As seen from above, pump performance and efficiency are central to efficient transmission of power in a hydraulic system. It therefore becomes necessary to carry out periodic maintenance activities from time to time though it is an established fact that pumps like gear pumps are generally maintenance free within themselves. Let us now discuss in detail, the various factors affecting pump performance, considerations involved in pump selection and also find out how periodic and timely maintenance action can help overcome problems that adversely affect pump performance.
Factors affecting pump performance
Following are some of the external factors affecting the performance of pumps:
• Presence of foreign particles
• Foams and bubbles
• Overheating of oil
• Wrong selection of oil.
Presence of foreign particles
Fluids are contaminated by gritty or metal particles, which come in during the course of extraction, transportation, loading and unloading. These particles get carried in the fluid, and cause damage to the internal surfaces of a pump. They can also accelerate the process of wear and tear of running parts. For example, in gear pumps, the most susceptible components are the side plates and bushings, followed by gear teeth and bearings.
All pumping systems necessarily have a good means of filtration. The filter element provided to ensure clean oil should be periodically replaced. The oil should also be replaced periodically at specified intervals, as it tends to lose its viscosity with prolonged use. The dust in oil promotes oxidation and the oxidized oil in turn adversely affects the hydraulic system.
Foam and bubbles
A noisy pump is often the result of use of foamy oil. Foam and bubbles generate a loud noise when they mesh at the gear teeth. An air bubble between the meshing gear teeth is like a hard rock and can destroy the molecular surface structure of the metal and produce a cavity, often referred to as pitting.
The oil in service might generate foam within itself, particularly when the pressure is
low, as in the case of a beer bottle whose cap is prized off the bottle. It entrains external air, with which it may come into contact during re-circulation through the system. Foamy oil is a poor lubricant which reduces pump capacity and promotes oxidation or rusting of metals within the system.
Usually foaming of oil is due to one or more of the following reasons:
• Use of the incorrect type of oil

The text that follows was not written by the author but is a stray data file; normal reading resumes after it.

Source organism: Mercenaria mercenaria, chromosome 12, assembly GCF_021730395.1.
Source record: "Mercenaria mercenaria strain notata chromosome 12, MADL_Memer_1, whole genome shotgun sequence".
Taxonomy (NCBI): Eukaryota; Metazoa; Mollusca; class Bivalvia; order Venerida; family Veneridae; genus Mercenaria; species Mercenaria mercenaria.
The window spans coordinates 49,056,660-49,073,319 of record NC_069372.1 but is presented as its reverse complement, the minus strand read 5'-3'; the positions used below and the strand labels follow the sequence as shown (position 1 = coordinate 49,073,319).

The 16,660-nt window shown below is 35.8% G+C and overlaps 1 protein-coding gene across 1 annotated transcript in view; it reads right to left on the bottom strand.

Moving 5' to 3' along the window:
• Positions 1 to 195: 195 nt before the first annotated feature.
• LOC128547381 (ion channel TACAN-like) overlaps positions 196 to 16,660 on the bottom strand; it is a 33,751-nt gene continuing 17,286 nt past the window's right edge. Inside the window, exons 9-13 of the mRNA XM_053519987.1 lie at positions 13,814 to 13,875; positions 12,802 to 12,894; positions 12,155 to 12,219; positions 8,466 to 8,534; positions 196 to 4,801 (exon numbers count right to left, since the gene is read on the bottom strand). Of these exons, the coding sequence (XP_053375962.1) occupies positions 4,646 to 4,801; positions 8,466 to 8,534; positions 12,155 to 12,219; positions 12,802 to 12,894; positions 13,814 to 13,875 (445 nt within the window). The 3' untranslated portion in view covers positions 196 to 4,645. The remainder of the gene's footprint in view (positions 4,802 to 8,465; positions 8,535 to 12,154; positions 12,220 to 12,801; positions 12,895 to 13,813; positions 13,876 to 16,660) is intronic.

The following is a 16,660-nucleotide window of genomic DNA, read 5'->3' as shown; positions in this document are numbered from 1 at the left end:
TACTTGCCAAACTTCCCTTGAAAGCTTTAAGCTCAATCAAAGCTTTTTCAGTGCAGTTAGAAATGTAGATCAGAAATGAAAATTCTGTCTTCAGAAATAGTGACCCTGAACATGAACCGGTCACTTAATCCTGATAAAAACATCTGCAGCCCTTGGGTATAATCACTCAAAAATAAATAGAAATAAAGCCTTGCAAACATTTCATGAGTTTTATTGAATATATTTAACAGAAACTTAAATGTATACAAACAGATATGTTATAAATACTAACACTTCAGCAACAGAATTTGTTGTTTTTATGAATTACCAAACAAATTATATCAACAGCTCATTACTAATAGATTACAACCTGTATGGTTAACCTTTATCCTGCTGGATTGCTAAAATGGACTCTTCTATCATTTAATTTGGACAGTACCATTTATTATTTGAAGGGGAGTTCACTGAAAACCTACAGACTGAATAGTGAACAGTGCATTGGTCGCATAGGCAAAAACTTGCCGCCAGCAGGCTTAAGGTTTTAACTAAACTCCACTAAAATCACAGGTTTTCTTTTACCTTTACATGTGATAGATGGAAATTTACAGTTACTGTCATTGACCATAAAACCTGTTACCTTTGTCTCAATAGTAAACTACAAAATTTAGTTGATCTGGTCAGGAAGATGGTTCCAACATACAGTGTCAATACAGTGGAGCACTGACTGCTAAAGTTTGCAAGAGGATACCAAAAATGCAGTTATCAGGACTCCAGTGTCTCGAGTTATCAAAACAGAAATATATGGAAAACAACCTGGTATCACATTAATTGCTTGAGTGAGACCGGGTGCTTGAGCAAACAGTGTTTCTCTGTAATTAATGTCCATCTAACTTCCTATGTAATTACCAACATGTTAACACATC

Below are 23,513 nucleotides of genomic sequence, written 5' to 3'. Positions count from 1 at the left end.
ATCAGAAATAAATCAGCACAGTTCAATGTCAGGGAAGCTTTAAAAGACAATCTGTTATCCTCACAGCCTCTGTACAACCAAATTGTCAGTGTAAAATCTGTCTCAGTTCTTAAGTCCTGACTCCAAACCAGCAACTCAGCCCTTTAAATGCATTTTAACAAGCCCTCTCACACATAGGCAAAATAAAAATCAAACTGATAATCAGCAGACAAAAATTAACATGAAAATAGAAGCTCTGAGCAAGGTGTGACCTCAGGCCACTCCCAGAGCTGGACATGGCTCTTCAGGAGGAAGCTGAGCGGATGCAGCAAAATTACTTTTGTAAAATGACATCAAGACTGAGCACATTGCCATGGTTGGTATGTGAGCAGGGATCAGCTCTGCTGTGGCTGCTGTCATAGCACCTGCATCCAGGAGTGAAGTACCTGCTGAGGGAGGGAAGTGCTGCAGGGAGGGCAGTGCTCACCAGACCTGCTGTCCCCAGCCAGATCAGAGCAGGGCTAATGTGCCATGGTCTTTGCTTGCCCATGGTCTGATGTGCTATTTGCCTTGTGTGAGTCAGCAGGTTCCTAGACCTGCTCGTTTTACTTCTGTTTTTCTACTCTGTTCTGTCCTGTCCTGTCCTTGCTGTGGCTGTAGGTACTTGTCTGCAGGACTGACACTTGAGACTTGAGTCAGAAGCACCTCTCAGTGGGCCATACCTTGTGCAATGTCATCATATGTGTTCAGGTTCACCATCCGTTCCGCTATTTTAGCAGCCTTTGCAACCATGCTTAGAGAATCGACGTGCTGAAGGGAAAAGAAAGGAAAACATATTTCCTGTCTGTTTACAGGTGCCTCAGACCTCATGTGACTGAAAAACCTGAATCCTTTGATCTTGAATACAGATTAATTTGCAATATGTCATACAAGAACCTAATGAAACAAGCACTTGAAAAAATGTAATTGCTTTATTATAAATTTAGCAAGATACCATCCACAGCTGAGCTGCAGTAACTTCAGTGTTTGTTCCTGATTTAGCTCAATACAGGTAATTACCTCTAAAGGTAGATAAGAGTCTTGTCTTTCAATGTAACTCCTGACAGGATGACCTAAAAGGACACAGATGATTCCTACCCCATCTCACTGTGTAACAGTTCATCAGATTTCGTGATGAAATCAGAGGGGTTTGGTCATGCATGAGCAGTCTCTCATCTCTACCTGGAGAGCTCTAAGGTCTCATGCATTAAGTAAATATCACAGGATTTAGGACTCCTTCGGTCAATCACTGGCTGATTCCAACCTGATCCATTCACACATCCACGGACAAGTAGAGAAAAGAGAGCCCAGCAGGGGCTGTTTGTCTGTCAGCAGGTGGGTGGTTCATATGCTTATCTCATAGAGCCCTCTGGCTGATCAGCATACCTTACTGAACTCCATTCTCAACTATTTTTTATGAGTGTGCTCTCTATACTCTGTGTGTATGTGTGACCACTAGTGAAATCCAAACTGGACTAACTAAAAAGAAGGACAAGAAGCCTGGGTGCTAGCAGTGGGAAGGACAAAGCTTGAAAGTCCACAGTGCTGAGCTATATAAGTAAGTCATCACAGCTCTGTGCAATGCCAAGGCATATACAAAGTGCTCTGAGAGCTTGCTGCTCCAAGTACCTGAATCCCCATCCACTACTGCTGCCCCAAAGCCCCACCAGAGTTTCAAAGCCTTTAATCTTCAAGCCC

• A high or low oil level
• Air entering the suction side of pump, which could be due to loose pump bolts or damaged gaskets
• Water mixing with oil.
Overheating of oil
Hot oil is a poor lubricant and increases the internal leakage, thereby reducing pump capacity. It also combines readily with oxygen to accelerate its oxidizing tendency. The temperature limit as regards the phenomenon of overheating is around 90 °C. Sufficient care should be taken to see that the pump is not run at temperatures exceeding 90 °C. High oil temperatures also reduce the life of seals.
Wrong selection of oil
It is important to normally select the oil in accordance with the ambient temperature. This is done in order to enhance the life of the pump components. Furthermore, careful attention is required at the time of adding large quantity of make-up oil. If the condition of the oil in the system is bad, the newly added oil will also get wasted. If the oil in the tank contains soluble sludge, the addition of a large quantity of make-up oil may result in rapid precipitation of this sludge. The normal unwritten rule is that not more than 10% of make-up oil should be added to old oil.
3.8.2 Comparison of various pump performance factors
In general, although gear pumps are the least expensive, they also provide the lowest level of performance. These pumps are simple in design and compact in size. The volumetric efficiency of gear pumps is greatly affected by the leakages that in turn are a result of their constant wear and tear.
Vane pump efficiencies and costs fall between gear and piston pumps. They also last for a longer period.
Although piston pumps are the most expensive of the lot, they provide the highest level of performance. They cannot only be driven at speeds up to 5000 rpm but also operated at very high pressures. Additionally, they are also long lasting, with life expectancy levels of at least seven years. However one major disadvantage with piston pumps is that they cannot be normally repaired in the field on account of their complex design.
The chart below shows a comparison of various performance factors for hydraulic pumps.